Maypoles and the Puritans
Once upon a time most village greens in England boasted a Maypole. This was a tall wooden pole in the ground about which danced the locals on May Day. It was a custom that probably went back to pre-Christian times. Women placed flowers in their hair and men drank cider and ale. It was the celebration of summer’s arrivals and a farewell to winter’s frosty fingers.
Few are left. This is, in part, due to changing tastes in leisure activities and our independence from the seasons and agriculture. It’s also because the puritans waged war against them. To them it was a symbol of paganism. Some considered them phallic objects, on a par with the Asherah poles of Old Testament idolatry. To others, it was the atmosphere which they created: drunkenness, lewdness and revelry. Furthermore, they were most frequently used on a Sunday when the people were free from work. They therefore railed against them from the pulpits and had them torn down once they came to power.
When their power deserted them with Charles II’s restoration, back up they went. Adam Martindale, the Lancashire Presbyterian minister then based at Rotherston in Cheshire was greeted by Morris dancers and ‘The rabble of profane youths, and some doting old fools that took their part, were encouraged to affront me by setting up a maypole on my way to church’. In his sermon that morning he called it a ‘relic of the shameful worship of the strumpet Flora’, presumably some pagan goddess. He asked over another minister the following Sunday, Mr Brooks of Congleton, who ‘called them by most opprobrious names, as the scum, rabble and rife-rafe [sic] of the parish in so much as my words were smooth as oil in comparison to his, so full of salt and vinegar’.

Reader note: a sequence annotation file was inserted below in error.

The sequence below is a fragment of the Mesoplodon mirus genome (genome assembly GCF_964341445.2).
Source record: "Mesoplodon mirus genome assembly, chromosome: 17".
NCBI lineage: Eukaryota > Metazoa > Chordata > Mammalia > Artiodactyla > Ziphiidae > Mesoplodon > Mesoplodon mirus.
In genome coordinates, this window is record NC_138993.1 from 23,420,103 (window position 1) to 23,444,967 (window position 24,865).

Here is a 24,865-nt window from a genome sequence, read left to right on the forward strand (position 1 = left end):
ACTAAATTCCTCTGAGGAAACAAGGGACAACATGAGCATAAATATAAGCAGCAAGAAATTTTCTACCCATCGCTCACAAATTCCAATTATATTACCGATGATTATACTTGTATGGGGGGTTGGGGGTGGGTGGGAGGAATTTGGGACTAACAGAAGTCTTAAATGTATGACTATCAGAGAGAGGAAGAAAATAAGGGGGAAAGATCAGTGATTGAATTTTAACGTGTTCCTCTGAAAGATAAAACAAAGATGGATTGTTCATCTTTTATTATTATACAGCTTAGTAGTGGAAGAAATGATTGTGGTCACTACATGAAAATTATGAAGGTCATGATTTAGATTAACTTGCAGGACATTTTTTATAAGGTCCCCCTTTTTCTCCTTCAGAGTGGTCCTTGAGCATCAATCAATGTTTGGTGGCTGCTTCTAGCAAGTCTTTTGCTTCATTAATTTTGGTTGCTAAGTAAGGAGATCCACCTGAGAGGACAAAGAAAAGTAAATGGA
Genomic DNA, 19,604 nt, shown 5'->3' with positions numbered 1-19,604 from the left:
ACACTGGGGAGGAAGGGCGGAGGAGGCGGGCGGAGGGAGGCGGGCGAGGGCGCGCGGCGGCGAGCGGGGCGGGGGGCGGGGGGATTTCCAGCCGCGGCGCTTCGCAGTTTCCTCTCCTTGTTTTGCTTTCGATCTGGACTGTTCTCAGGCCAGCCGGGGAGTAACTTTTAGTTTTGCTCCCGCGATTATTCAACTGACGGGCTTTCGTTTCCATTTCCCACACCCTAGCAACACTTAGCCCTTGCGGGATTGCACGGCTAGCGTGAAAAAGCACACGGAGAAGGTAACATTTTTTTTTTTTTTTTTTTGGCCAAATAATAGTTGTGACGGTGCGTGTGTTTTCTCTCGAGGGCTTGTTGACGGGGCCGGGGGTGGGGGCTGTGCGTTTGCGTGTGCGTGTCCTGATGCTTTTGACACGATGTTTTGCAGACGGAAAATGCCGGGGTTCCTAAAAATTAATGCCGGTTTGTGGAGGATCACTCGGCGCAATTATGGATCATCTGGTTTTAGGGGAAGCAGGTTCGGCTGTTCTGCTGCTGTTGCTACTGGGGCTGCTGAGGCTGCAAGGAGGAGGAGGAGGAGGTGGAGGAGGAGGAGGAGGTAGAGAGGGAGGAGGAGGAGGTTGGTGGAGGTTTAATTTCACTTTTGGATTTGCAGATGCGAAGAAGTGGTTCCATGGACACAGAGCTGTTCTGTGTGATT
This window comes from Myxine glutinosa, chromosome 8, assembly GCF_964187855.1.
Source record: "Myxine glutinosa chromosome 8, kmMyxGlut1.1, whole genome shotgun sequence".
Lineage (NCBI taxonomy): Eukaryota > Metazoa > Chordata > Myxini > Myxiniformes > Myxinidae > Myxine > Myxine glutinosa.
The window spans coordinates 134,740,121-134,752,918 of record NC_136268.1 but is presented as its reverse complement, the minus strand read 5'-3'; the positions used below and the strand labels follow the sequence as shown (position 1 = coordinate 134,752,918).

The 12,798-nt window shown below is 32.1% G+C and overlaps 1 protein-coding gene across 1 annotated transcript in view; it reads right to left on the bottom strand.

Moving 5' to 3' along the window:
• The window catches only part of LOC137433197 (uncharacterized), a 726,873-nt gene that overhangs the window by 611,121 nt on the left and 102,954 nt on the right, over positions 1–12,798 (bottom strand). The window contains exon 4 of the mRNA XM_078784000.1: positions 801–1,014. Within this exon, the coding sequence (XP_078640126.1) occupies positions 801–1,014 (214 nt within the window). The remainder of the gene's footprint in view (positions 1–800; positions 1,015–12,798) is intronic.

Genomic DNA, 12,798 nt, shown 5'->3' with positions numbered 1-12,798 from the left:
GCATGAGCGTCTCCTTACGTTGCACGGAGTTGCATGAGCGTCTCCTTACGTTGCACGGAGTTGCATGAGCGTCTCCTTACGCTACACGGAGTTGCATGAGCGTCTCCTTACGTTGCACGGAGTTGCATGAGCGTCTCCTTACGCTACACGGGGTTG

Adam’s wife was more practically minded than her husband and got up in the night and cut it down, ’which made them almost mad’. They pieced it back together again ‘but it was such an ugly thing, so rough and crooked, that it proclaimed the folly and poverty of them that set it up’.
Henry Newcombe, one of the ministers of Manchester bemoaned ‘we found Maypoles in abundance. I saw a Morris-dance which I had not seen for twenty years before. It is a sad sign; the hearts of the people are poorly employed when they can play the fool as they do’.
Although I admire and love the puritans, a little part of me has some sympathy for these poor village labourers who craved a little merriment in their otherwise hard and dull lives. I therefore have no problem with surviving Maypoles, such as that pictured at Long Preston and I even once considered joining a morris-troupe. I didn’t, on the grounds of time and bodily co-ordination. I’m sure Revs Martindale and Newcombe would be horrified at the prospect of a minister behaving in such a manner!